To the editor: Enough with the recalls. I didn't vote for Los Angeles City Councilwoman Nithya Raman last November and do not agree with her policies, but that's not a reason to recall her. ("She's been at City Hall six months. Now Nithya Raman is being targeted for recall," June 9)
Recalls were designed as a remedy to remove elected officials from office due to criminal behavior or simply not showing up for work. They are not designed to remove someone from office simply because you don't like their policies and want a second bite at the electoral apple before the next scheduled election.
During her campaign, Raman told voters exactly who she was. She was clear about the kinds of policies and solutions she would pursue, and she won a fair election by a comfortable margin. No one can claim any surprise that she's doing anything other than exactly what she said she would.
Those who do not like this will have their opportunity to vote her out in 2024. That's called democracy.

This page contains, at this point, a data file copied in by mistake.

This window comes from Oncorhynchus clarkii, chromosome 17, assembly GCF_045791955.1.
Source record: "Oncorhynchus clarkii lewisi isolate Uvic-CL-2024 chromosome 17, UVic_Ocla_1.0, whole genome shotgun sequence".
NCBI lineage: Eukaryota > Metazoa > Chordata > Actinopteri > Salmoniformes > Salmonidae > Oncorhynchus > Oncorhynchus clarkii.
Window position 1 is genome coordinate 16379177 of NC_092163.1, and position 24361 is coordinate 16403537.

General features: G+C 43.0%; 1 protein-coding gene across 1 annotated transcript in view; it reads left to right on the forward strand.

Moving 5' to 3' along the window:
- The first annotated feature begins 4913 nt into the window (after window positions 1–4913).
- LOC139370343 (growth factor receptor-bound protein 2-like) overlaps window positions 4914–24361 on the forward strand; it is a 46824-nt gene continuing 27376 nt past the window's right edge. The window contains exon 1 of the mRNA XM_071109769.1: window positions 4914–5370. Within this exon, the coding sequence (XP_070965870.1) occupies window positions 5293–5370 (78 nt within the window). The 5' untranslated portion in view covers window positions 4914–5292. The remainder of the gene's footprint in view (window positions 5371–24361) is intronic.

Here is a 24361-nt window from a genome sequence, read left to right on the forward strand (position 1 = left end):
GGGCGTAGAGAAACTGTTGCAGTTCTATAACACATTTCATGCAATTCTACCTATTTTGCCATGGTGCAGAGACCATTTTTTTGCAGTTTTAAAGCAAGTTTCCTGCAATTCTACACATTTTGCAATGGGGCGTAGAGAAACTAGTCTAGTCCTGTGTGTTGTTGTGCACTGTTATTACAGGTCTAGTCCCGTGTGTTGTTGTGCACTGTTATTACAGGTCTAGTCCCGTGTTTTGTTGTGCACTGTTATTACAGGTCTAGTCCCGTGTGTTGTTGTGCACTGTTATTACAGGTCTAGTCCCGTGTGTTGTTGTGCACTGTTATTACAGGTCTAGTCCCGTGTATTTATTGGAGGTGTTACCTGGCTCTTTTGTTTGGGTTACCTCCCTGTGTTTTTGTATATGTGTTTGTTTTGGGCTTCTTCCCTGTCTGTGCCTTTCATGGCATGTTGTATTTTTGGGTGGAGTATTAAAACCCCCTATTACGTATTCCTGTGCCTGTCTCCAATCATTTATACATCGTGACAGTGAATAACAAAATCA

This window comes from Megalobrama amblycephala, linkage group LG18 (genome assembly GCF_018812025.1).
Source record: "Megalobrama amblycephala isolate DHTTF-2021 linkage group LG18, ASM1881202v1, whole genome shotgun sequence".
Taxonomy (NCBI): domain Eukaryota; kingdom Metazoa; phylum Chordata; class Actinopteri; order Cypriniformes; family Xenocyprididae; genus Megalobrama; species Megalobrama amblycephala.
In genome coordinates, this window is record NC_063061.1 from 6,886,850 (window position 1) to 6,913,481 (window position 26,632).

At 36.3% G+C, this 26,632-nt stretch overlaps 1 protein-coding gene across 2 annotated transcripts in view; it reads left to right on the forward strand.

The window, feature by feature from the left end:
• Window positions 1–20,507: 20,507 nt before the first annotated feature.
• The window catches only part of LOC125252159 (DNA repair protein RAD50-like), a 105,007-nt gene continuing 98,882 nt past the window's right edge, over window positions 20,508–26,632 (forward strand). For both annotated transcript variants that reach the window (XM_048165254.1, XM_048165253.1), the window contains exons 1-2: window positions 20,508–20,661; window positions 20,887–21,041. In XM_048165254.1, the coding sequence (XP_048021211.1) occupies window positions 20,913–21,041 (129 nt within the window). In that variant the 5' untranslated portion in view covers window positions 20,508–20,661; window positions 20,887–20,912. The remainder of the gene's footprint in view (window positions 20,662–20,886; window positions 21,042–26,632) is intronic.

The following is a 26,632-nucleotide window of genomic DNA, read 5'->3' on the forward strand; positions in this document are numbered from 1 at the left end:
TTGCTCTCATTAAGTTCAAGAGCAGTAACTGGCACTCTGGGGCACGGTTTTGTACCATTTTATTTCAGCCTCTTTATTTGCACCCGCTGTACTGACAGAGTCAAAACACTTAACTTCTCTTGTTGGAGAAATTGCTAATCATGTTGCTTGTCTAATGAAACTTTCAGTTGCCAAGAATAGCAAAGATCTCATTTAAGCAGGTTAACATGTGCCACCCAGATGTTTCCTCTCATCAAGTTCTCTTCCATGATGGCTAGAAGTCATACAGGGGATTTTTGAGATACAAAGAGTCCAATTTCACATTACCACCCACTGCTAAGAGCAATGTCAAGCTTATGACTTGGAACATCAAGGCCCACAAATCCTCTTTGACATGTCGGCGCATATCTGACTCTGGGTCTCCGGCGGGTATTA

Roy Forbes, Los Angeles
To the editor: I am increasingly disturbed by the desire of a minority of our state, county and now city to subvert the will of the majority by attempting to overthrow the results of democratic elections through recalls.
As a supporter of Raman, I know she is a political neophyte. That's one of the reasons I and so many others voted for her: We want a fresh perspective on the many problems plaguing Los Angeles that have only been made worse by politics as usual. It takes time for any newly elected official to get up to speed, especially one who is stepping into this role for the first time.
That said, I am very impressed by the work that Raman and her staff have done, and I know I am not alone. I attended a Sherman Oaks Zoom with her staff where residents actually said that the office's help on a pressing issue "restored their faith in government."
The people who want to recall Raman are doing it because she's doing exactly what she said she would. She told us who she is, and we voted her in.
Suju Vijayan, Sherman Oaks
This story originally appeared in Los Angeles Times.